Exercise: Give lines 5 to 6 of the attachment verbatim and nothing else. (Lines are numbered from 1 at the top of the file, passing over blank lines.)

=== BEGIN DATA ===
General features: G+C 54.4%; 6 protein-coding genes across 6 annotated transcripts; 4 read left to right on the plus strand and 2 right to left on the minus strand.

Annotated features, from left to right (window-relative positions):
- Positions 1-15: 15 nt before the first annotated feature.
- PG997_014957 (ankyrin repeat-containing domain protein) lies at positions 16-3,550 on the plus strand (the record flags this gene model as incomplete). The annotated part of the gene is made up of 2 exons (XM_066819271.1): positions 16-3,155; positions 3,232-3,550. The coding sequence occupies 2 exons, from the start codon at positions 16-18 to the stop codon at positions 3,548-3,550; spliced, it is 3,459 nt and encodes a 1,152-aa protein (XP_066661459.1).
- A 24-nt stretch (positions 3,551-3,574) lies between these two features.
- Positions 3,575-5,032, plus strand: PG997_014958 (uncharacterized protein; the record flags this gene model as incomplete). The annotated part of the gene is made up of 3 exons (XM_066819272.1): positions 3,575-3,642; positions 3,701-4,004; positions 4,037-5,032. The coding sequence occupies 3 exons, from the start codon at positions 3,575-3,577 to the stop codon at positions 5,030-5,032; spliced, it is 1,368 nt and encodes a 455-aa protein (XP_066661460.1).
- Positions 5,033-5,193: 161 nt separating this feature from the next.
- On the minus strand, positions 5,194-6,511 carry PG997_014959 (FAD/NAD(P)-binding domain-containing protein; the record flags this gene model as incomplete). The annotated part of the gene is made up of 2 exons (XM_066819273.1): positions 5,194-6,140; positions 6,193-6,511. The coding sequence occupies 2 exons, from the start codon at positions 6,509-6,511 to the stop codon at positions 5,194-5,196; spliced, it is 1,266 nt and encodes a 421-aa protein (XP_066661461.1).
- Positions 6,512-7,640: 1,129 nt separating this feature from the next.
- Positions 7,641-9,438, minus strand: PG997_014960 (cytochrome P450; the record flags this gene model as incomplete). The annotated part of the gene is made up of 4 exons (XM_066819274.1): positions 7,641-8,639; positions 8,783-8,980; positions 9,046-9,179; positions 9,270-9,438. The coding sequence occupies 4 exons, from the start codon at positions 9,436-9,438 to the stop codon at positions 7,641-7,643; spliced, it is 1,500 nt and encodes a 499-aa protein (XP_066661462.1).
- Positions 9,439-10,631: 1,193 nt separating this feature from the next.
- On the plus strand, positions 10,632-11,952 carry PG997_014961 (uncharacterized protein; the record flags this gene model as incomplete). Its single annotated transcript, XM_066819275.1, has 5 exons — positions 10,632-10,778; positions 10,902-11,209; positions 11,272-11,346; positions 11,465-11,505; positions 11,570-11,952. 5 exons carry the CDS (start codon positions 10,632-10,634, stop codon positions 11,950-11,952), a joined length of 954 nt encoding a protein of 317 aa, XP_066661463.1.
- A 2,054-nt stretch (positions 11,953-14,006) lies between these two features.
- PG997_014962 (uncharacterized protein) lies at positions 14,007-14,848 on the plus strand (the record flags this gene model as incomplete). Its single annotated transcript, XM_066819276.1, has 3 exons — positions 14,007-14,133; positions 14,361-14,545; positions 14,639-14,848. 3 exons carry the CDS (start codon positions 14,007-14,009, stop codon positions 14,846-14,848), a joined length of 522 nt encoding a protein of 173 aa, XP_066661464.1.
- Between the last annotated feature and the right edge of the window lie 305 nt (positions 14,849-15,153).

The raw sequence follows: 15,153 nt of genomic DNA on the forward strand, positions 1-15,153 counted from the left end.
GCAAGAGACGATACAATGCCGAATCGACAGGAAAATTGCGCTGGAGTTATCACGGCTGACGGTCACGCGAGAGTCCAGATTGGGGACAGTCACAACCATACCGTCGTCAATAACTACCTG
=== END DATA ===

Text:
- A 24-nt stretch (positions 3,551-3,574) lies between these two features.
- Positions 3,575-5,032, plus strand: PG997_014958 (uncharacterized protein; the record flags this gene model as incomplete). The annotated part of the gene is made up of 3 exons (XM_066819272.1): positions 3,575-3,642; positions 3,701-4,004; positions 4,037-5,032. The coding sequence occupies 3 exons, from the start codon at positions 3,575-3,577 to the stop codon at positions 5,030-5,032; spliced, it is 1,368 nt and encodes a 455-aa protein (XP_066661460.1).